Les réformes américaines pourraient offrir des leçons aux pays souhaitant réduire leurs taux d'emprisonnement. Pour en savoir plus, en anglais, veuillez lire les informations ci-dessous.
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By Adam Schaffer
After decades of implementing—and exporting—“tough on crime” policies that prioritize arrest and incarceration for even minor drug offenses, the United States is reconsidering its criminal justice system. These reforms should be noted in Latin America, a new report released today argues, as the region faces surging prison populations driven in part by draconian U.S.-sponsored policies.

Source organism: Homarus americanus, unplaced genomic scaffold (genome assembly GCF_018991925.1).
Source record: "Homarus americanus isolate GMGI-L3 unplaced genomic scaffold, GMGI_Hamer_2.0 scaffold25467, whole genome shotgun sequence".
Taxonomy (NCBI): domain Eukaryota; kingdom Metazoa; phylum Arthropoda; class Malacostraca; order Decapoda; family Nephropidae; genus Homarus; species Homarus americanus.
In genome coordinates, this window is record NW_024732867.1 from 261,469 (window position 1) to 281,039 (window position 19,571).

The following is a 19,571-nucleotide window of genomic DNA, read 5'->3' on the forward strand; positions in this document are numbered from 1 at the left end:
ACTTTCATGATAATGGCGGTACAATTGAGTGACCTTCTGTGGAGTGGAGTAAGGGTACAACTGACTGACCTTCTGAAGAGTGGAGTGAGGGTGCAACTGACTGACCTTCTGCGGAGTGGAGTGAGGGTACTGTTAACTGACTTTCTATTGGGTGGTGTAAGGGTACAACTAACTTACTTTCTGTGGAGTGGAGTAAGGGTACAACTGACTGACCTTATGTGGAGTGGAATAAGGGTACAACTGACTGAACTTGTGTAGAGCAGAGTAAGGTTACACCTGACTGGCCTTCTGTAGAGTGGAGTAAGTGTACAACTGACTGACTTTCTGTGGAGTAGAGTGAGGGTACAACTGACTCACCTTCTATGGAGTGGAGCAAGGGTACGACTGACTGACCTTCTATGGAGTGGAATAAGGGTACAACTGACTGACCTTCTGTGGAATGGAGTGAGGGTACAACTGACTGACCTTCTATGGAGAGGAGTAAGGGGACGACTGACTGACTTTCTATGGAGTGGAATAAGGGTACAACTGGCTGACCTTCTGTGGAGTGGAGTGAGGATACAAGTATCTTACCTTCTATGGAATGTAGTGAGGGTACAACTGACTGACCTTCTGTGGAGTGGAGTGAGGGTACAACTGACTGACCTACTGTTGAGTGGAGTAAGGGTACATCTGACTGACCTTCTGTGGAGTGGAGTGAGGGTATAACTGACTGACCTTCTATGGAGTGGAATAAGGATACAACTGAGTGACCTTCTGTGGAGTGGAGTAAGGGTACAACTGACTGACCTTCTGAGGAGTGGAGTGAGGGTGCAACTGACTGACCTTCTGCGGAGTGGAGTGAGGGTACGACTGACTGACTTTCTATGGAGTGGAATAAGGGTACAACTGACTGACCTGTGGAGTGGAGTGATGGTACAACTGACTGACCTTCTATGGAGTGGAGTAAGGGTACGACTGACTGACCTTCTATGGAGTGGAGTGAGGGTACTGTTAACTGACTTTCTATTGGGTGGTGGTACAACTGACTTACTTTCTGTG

From 1973 to 2009, the total U.S. prison population increased over seven-fold as more low-level offenders were incarcerated—instead of receiving non-prison punishments—and a range of offenses garnered significantly longer sentences. Much of the change came as part of the “War on Drugs,” and arrest and incarceration rates for drug offenses saw a particularly marked rise. From 1980 to 2010, the imprisonment rate for drug crimes grew from 15 per 100,000 to 143 per 100,000; a nearly ten-fold increase.
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